Vardzia Cliffside Monastery & Khertvisi Castle
Vardzia is a half kilometre long stretch of caves carved out of the cliffside near Georgia’s southern border with Turkey. Begun in the 12th century by King Giorgi III, the main building phase was completed by his daughter, and one of Georgia’s most beloved historical figures, King Tamar. Under Tamar, Vardzia became an important political, religious and cultural centre, and although Tamar was a woman, she was the first female to rule Georgia and was given the appellation King as a gesture of respect from her people.
The first iteration of Khertvisi Castle predates Vardzia although little is known of its history. Given its location perched above the river that serves as a clear access point from modern day Turkey, it was most likely a defensive outpost to ward off invaders. The surviving structures date from between the 10th and 14th centuries.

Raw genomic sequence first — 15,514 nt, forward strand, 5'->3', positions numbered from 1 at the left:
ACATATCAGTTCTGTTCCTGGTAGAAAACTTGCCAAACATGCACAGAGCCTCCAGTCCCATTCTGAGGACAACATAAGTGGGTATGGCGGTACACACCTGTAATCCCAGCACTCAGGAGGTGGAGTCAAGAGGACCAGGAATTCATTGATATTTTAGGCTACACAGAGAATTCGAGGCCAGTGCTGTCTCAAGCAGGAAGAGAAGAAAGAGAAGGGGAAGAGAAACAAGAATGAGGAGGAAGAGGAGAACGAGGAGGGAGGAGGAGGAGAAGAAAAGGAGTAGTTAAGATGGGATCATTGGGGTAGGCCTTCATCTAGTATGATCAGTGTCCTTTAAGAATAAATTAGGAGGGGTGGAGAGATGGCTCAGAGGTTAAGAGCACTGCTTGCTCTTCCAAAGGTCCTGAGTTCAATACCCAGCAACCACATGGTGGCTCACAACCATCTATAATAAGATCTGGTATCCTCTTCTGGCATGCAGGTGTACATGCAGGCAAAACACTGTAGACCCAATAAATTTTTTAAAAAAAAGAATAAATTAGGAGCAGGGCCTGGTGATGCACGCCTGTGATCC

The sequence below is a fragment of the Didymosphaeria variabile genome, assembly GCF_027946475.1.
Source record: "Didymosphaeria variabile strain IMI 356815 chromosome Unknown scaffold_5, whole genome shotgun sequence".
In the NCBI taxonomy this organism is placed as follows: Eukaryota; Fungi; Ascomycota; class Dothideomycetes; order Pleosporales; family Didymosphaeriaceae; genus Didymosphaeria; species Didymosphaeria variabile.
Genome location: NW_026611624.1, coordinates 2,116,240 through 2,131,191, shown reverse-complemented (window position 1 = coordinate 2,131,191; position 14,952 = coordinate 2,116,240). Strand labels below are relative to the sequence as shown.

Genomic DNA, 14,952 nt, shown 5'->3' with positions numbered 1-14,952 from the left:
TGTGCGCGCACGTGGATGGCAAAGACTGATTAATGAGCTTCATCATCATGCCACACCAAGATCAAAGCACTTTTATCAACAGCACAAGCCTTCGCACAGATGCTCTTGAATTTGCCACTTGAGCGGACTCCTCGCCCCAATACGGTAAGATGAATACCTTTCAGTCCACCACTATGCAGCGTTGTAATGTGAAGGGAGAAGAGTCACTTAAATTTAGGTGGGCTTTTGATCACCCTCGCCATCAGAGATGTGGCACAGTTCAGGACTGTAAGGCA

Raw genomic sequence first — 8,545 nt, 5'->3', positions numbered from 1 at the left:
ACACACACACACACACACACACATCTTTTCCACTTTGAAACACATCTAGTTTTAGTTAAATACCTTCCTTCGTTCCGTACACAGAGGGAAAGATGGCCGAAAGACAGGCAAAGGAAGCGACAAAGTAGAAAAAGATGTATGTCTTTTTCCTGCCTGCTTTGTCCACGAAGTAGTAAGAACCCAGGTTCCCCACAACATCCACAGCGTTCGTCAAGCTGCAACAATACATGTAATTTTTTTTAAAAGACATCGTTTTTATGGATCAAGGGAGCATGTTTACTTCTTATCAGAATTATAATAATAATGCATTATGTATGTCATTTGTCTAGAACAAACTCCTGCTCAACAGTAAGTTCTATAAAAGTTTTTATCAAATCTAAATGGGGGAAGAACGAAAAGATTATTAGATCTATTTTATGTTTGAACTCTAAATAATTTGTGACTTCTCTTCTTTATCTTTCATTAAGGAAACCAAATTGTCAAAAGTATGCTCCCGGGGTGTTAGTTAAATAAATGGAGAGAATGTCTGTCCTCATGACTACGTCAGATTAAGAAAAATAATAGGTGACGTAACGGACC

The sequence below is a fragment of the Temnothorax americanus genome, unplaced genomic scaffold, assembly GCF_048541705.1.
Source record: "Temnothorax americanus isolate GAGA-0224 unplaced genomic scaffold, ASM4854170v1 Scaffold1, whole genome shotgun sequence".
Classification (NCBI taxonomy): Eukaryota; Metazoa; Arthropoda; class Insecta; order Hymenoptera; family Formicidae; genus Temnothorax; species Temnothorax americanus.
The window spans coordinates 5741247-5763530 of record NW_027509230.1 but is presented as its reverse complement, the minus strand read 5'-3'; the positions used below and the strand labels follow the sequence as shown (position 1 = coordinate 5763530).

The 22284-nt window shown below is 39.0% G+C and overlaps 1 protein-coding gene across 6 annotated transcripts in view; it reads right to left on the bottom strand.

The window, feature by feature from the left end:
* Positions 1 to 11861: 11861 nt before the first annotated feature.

Legend has it that the complex earned its name when Tamar was still a girl and visited the caves with her uncle. Young Tamar became lost in the caves and when her uncle went looking for her, he was able to follow her cries of “ak var, dzia” (“here I am, uncle“). Exploring the maze of tunnels and caves, it’s easy to see how one could lose their way in a time when no electric lights burned deep in the rock of Vardzia.